What are Consumer Protection Acts in Georgia?
Consumer protection statutes are federal and state laws that are designed to safeguard consumers from unfair business and deceptive business practices.
Georgia law includes a number of consumer protection statutes. These statutes provide a way for consumers that have been subjected to unfair or deceptive business practices to seek recourse from the responsible businesses.
Overarching Prohibition of Unfair and Deceptive Business Practices
Georgia’s overarching consumer protection law is the Fair Business Practices Act. This law prohibits unfair and deceptive practices in the sale, lease, or rental of goods, property, and services. In addition, there are provisions which specifically regulate certain types of businesses such as, health clubs, telemarketers, and internet-based businesses.
The Governor’s Office of Consumer Protection provides examples of business conduct that violate the Fair Business Practices Act.
These actions include:
- Representing used goods as being new;
- Misrepresenting the origin of a product;
- Providing false information regarding the quality or grade of a product; and
- Making misleading statements about the price of goods or services.
Georgia’s Lemon Law
In addition, Georgia has a number of consumer protection laws that are specific to particular industries and business practices. The most well known of these is the Georgia Lemon Law Act. Under this law, a consumer who faces a recurring problem with a car they purchased, leased, or registered in the State may be able to seek recourse. Consumers present their case before an arbitration panel which determines whether they are entitled to a replacement or refund.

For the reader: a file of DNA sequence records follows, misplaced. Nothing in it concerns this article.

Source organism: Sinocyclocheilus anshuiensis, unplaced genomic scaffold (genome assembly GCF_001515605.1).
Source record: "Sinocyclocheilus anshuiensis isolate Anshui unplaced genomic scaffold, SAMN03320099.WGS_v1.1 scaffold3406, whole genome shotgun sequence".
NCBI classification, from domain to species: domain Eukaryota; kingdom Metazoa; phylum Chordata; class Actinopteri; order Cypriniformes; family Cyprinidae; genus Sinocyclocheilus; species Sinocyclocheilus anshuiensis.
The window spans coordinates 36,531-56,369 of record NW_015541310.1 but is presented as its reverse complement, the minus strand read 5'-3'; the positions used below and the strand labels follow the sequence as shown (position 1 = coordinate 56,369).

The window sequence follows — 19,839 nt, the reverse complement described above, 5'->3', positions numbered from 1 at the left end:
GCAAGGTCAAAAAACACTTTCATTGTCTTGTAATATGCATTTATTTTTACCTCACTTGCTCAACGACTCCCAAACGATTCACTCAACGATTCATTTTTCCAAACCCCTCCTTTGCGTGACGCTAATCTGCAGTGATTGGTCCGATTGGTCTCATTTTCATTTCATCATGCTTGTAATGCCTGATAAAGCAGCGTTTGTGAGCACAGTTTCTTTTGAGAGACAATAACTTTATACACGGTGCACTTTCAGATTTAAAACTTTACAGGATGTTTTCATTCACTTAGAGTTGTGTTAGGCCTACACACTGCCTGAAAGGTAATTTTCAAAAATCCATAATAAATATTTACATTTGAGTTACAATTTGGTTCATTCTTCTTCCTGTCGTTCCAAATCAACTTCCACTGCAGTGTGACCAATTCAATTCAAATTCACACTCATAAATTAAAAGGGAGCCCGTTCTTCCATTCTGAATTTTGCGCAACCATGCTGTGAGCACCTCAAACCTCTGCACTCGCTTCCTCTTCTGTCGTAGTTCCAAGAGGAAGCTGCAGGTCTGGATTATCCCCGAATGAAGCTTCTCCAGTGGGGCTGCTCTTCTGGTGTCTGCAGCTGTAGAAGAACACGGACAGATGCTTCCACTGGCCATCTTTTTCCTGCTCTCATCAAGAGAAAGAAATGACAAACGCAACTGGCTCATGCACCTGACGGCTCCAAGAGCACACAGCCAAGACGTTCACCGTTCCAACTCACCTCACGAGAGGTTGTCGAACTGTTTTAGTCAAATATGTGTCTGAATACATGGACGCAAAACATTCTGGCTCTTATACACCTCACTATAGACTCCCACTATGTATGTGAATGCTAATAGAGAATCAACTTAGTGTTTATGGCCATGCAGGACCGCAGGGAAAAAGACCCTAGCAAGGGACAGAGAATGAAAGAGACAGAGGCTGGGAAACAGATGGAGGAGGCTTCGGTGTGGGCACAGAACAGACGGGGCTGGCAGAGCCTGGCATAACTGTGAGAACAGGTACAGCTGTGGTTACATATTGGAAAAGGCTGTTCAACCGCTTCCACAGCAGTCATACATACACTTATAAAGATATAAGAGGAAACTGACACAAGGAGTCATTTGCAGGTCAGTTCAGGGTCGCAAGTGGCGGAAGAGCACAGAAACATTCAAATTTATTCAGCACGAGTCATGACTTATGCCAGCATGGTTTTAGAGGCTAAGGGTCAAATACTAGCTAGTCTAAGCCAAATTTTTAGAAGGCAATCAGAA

Penalties for Telemarketers Who Do Not Obey "Do Not Call" Lists
Another consumer protection law that many are familiar with is the State’s "Do Not Call" Law. This law bans telemarketers from contacting telephone numbers which have been placed on the "Do Not Call" list.
Regulation of Business Transactions
In addition, Georgia law regulates certain types of business transactions. For example, the State has statutes governing buying clubs. These are businesses that offer membership for a fee and then offer members products at a discount. In order to operate this type of business, Georgia law requires buying clubs to purchase a license, to maintain a $25,000 bond, and to offer consumers a window of opportunity to cancel their membership.
Another type of business transaction that is regulated under Georgia law is business opportunities and multilevel distribution companies. An example of a business opportunity company is Mary Kay, the company charges individuals a fee to start a business identical to theirs and sells consumers the products and equipment necessary to run their business. Multilevel distribution companies are businesses that provide individuals commission for the products and services they sell as well as, those sold by individuals they recruit. Georgia law requires some businesses of this type to provide consumers with specific information regarding how and when goods and equipment will be delivered and how they will be paid, before signing a contract.
If you are a victim of deceptive or unfair business practices, you should contact an attorney immediately. An attorney can review the circumstances of your case and provide you with advice and guidance regarding your options for seeking recourse.